If a candidate is approved, they will be invited to add their own LGTM or approval to the pull request to acknowledge their agreement. A committer will verify the numbers of votes that have been received and the allotted seven days have passed, then merge the pull request and invite the contributor to the organization.

For non-core sub-projects, only committers of the repository that the candidate is proposed for are given votes.

Security Advisors

A security advisor is an advisory role in the project responsible for helping classify and advise on embargoed security disclosures. Security advisors are individuals trusted by maintainers and representing significant users of the project.

Security advisors are part of the organization without write access, but with read access to security disclosures and advisories before becoming public. There is no expectation of advisors to become reviewers or participate in issue triage and code review. Security advisors help maintain the integrity of the security review process and encourage responsible disclosure.

A reviewer may also be a security advisor, however, committers do not need this role as it is part of their regular duties. The security advisor duties are not part of the duties of being a reviewer.

Candidates should contact a maintainer and request sponsorship for becoming a security advisor. Once a maintainer is willing to sponsor a candidate, the maintainer will open up a pull request to the SECURITY_ADVISORS files adding the candidate. Since it is not expected that candidates are active in the project, there is no expectation that they are well known by a majority of maintainers. Approving the pull request requires a two LGTM threshold of committers. A reviewer may sponsor themselves, but still require the same two LGTM threshold of committers.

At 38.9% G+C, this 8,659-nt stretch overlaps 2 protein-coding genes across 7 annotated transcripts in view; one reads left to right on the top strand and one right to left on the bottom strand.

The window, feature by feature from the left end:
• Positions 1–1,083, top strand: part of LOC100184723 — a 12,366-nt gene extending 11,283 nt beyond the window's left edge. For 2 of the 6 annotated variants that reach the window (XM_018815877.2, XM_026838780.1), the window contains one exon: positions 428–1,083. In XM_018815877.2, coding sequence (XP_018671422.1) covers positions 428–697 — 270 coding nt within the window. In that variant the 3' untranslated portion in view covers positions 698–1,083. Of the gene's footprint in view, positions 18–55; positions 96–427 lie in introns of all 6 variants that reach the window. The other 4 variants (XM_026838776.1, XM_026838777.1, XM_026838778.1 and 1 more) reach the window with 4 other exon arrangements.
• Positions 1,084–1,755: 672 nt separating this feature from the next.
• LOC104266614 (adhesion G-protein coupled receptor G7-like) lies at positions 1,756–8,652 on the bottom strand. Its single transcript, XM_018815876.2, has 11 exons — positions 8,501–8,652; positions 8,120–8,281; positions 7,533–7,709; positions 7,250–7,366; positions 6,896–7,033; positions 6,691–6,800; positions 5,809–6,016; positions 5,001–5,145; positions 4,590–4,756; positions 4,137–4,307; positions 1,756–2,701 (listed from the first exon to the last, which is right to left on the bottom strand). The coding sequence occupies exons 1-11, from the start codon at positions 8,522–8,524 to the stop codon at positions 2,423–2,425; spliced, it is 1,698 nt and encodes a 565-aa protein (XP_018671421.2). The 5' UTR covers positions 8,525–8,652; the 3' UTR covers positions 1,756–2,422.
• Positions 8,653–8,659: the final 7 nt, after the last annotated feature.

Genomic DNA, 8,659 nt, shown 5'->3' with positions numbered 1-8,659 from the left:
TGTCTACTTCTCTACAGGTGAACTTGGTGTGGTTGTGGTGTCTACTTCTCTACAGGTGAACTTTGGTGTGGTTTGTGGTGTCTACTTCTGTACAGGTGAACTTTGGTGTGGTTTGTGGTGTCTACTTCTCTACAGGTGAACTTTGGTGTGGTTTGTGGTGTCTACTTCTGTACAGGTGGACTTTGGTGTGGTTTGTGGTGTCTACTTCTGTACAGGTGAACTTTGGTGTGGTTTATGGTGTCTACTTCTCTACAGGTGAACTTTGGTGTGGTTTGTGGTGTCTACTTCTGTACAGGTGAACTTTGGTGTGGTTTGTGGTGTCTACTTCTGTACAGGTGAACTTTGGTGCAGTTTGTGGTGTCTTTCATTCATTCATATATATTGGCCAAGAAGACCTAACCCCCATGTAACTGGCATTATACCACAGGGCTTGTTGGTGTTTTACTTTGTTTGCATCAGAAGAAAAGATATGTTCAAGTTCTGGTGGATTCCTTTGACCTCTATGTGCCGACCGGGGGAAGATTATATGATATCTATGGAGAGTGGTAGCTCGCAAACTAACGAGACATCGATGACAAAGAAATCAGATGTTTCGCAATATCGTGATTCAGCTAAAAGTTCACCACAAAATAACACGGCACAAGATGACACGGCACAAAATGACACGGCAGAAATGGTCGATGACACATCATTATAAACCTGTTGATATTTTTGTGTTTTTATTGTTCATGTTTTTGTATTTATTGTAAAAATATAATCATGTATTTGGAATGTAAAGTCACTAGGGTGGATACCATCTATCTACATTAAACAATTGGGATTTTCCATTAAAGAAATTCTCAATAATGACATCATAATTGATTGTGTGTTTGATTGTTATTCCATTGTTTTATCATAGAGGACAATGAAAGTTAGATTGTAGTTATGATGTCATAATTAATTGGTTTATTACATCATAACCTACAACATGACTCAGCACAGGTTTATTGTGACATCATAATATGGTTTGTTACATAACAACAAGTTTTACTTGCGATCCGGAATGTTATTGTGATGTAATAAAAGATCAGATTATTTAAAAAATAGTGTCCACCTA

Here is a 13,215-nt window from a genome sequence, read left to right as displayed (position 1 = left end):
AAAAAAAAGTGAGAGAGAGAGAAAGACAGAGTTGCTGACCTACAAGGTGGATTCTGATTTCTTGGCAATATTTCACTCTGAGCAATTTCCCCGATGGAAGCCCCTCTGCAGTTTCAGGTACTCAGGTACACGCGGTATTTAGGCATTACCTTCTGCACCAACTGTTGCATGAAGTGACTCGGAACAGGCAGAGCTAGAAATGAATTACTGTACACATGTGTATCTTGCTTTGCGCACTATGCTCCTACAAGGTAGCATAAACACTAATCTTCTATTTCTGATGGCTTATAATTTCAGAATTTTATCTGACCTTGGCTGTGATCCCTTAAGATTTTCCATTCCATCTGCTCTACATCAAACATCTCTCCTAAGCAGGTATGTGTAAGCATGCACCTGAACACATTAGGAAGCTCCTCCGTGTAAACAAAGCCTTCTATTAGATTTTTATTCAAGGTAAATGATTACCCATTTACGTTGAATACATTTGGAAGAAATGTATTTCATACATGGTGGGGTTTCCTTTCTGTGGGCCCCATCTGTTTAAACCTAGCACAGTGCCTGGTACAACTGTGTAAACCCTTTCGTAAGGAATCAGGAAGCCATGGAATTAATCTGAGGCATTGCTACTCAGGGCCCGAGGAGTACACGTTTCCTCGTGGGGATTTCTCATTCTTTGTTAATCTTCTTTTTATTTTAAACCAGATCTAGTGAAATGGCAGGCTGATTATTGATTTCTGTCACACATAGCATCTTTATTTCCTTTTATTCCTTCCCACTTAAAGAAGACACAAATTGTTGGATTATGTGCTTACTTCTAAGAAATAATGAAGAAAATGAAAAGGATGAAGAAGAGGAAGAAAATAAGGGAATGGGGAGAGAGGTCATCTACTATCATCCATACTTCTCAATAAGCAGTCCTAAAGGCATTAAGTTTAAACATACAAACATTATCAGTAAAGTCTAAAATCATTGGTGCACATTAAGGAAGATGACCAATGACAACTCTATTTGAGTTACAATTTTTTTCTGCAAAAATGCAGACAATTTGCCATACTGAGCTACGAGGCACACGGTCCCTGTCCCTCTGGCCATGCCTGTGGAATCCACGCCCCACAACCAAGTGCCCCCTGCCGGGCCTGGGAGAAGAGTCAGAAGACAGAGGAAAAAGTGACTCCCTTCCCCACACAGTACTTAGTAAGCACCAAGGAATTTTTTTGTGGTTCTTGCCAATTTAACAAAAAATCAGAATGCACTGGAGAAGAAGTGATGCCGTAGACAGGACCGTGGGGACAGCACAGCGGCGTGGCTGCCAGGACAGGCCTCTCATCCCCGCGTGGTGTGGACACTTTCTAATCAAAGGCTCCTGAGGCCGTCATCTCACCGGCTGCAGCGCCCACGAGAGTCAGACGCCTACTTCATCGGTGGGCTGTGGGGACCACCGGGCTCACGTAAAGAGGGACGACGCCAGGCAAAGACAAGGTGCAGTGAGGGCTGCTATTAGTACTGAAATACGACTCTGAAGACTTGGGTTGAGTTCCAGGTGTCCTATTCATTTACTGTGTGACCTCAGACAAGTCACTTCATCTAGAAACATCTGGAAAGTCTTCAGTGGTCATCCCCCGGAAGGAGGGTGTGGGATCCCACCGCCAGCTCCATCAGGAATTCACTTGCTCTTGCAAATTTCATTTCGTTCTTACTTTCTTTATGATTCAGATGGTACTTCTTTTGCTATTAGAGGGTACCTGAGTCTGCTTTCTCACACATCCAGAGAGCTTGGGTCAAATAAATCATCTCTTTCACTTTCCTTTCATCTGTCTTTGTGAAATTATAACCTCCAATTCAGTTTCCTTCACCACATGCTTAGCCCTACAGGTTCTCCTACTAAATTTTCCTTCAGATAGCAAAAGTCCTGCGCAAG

Security advisors may be removed by the same sponsoring maintainer with a two LGTM threshold or by any other maintainer with approval of 1/3 of current committers.

Subprojects

containerd subprojects are divided into two flavors currently: core and non-core. Most of the repositories within the containerd GitHub organization are "core" to the delivery of the containerd runtime project's releases. For example, the Golang implementations of the cgroups, runc, and console APIs, the ttrpc implementation, and various built-in plugins like the CRI implementation. These, among a handful of other repositories, are all core and required pieces which culminate in officially supported and maintained releases of containerd.

Non-core projects have a strong affiliation with the containerd runtime, but operate similarly to the traditional contrib/ directory in many open source projects. In most cases the maintainer list will be unique and the project can have unique release, support, and maintainer processes. Non-core projects may be written in other languages and therefore require different skills, developer tools, and CI systems than the core projects. For these reasons, non-core subprojects have a few unique properties that are described in the section "Adding non-core subprojects" below.